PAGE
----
The Olympic medal-winning fencer talks to Al Jazeera about faith, representation and Islamophobia.
Fencer Ibtihaj Muhammad made history in 2016 by becoming the first U.S. team member to compete in the Olympics wearing a hijab.
It was a year in which anti-Muslim sentiment rose in the country as then-candidate Donald Trump spoke of a so-called “Muslim ban.”
In a new episode of Generation Sport, Muhammad told Al Jazeera that this put her in an uncomfortable spotlight compared to her teammates as she was asked to comment on Trump and his views.
“I definitely had concerns about answering these questions,” she said, “but I felt like this was my opportunity to dispel a lot of stereotypes that people have about the Muslim community, about where we come from and how we are look.”
Before qualifying for the Rio Olympics, where she won a bronze medal, Muhammad graduated from Duke University, where she was an active student-athlete on the fencing team, and during her time there decided to switch from medical school to graduate school International Relations and African American Studies.
“I feel like I owe it to the people before me to know about my own history, my heritage, and those beautiful moments that created not only me, but the existence of my people.”
This exposure to African-American history as a student paved the way for Muhammad to find her own path as a Muslim African-American athlete and to find her purpose as an athlete.
“It’s easy to get lost in this hustle and bustle of life where you can be so focused on yourself,” she said. “Through exercise and learning about the history of people like Jackie Robinson and Muhammad Ali and Althea Gibson, I had the opportunity to understand that my journey is bigger than myself and that I can actually use my platform to create meaningful change if I can decide for it.” .
In this episode of Generation Sport, @IbtihajMuhammad and host @ImaniAmrani explore some of the challenges of being a visibly Muslim woman in the post-9/11 US.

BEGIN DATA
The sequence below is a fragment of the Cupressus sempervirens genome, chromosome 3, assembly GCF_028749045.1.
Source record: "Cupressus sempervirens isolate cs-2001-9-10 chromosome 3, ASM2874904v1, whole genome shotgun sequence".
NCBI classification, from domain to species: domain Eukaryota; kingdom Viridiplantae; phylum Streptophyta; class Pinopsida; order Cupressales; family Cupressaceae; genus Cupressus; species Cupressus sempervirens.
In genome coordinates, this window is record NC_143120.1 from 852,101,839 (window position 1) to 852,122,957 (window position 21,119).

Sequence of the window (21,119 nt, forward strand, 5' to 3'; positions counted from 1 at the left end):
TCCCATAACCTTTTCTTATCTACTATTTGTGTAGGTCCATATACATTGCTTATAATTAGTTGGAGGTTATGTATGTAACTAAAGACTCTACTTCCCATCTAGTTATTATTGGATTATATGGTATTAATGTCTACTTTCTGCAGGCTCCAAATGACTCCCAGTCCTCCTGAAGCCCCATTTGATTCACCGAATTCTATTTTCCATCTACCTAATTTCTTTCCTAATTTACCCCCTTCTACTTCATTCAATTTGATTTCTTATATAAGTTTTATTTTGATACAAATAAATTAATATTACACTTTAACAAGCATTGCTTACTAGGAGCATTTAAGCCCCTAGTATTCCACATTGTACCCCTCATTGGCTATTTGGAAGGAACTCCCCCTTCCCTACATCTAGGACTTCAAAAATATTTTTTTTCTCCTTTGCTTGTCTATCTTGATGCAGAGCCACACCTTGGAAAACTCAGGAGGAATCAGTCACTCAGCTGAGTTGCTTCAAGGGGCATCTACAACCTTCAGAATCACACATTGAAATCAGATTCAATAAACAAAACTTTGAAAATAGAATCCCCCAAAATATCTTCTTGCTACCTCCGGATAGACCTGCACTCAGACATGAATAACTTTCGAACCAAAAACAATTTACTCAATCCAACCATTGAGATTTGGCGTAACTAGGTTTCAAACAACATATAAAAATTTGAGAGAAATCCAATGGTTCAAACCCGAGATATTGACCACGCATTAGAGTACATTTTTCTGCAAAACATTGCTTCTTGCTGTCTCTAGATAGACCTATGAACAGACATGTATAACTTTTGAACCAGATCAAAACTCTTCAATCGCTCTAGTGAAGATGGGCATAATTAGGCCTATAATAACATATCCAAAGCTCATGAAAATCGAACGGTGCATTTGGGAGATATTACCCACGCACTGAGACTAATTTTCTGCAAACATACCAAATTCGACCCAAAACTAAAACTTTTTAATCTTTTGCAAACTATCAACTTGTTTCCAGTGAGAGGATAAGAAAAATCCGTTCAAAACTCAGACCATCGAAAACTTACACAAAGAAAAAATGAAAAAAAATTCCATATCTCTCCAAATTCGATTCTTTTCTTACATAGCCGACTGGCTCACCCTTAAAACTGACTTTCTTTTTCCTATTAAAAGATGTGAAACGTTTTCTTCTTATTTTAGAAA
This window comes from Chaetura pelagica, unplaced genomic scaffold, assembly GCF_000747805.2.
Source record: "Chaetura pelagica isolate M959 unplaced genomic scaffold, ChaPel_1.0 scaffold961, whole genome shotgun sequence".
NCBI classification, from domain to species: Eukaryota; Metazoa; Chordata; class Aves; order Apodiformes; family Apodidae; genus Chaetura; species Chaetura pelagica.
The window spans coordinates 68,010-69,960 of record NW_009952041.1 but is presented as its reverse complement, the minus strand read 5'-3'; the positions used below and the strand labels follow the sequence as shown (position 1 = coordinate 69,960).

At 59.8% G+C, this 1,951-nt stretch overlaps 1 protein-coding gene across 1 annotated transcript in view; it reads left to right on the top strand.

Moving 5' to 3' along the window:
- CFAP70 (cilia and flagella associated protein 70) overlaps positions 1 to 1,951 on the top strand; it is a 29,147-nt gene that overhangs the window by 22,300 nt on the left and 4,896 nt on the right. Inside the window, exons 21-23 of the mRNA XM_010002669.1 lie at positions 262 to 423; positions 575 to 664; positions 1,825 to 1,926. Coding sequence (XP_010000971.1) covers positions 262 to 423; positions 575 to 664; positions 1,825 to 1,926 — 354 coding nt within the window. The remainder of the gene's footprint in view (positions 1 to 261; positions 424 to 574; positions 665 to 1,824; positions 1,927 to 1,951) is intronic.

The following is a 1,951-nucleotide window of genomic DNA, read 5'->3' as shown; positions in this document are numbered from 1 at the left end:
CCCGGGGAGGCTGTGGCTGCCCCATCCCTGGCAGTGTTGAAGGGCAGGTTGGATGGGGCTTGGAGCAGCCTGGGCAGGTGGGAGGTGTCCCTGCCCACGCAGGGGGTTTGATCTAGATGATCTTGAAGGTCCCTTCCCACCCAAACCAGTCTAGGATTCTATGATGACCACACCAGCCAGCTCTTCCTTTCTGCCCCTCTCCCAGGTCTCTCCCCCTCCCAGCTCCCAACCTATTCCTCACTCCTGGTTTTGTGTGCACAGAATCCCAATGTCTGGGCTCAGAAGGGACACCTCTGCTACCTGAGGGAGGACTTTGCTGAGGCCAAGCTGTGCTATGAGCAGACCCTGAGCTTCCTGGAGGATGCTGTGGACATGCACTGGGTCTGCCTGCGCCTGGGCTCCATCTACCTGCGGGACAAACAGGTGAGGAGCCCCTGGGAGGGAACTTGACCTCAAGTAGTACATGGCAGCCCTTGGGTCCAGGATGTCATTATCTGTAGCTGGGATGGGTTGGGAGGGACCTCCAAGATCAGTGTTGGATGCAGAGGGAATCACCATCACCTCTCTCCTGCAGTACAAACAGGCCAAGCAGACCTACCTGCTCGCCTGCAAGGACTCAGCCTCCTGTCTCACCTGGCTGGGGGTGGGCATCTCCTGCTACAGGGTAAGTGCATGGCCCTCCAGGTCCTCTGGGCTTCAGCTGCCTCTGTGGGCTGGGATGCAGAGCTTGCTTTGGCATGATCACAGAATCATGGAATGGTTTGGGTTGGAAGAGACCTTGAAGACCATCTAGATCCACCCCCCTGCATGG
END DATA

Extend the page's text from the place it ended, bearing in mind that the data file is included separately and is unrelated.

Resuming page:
Hear Ibtihaj’s story and reflections on overcoming discrimination.
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– Generational Change (@AJEGenChange) September 18, 2023
In order to even compete in the Olympics, Muhammad had to break down external barriers she faced because of her race and religion, but she also spoke of having to overcome internal struggles with depression and performance anxiety.
Since winning her medal at the 2016 Olympics, she has published her autobiography detailing these experiences, as well as two children’s books, and continues her modest clothing line, Louella, aimed at fashion-conscious Muslim women, which she continues to use her platform for advocacy by Hijabi women.
“Historically, the world has been obsessed with the hijab for some reason,” she says. “I think it’s rooted in racism. I think it has its roots in Islamophobia. It’s not really about the hijab.”
With her work and projects taking her around the world, she also feels connected to Muslim communities and their struggles outside the United States. She now has fewer concerns about speaking out on issues related to Islamophobia and Muslim communities in other countries.
“As a Muslim you obviously feel very, very connected to what is happening in Palestine and in China [with the treatment of Uighur Muslims]or the recent police murder in France, I happened to be there.”
The killing of 17-year-old Nahel Merzouk by police in Paris on June 27 sparked unrest in France this summer and left Mohammed reflecting on the problems of police brutality that have also led to the #BlackLivesMatter movement in the United States.
“I think if we start caring more and try to force policy changes and hold police accountable, this won’t happen to us as often. But we have to do something to shake the room and wake us up. That’s not normal”.
Generation Sport with Ibtihaj Muhammad, presented by Iman Amrani, was first broadcast on Al Jazeera English on September 17, 2023.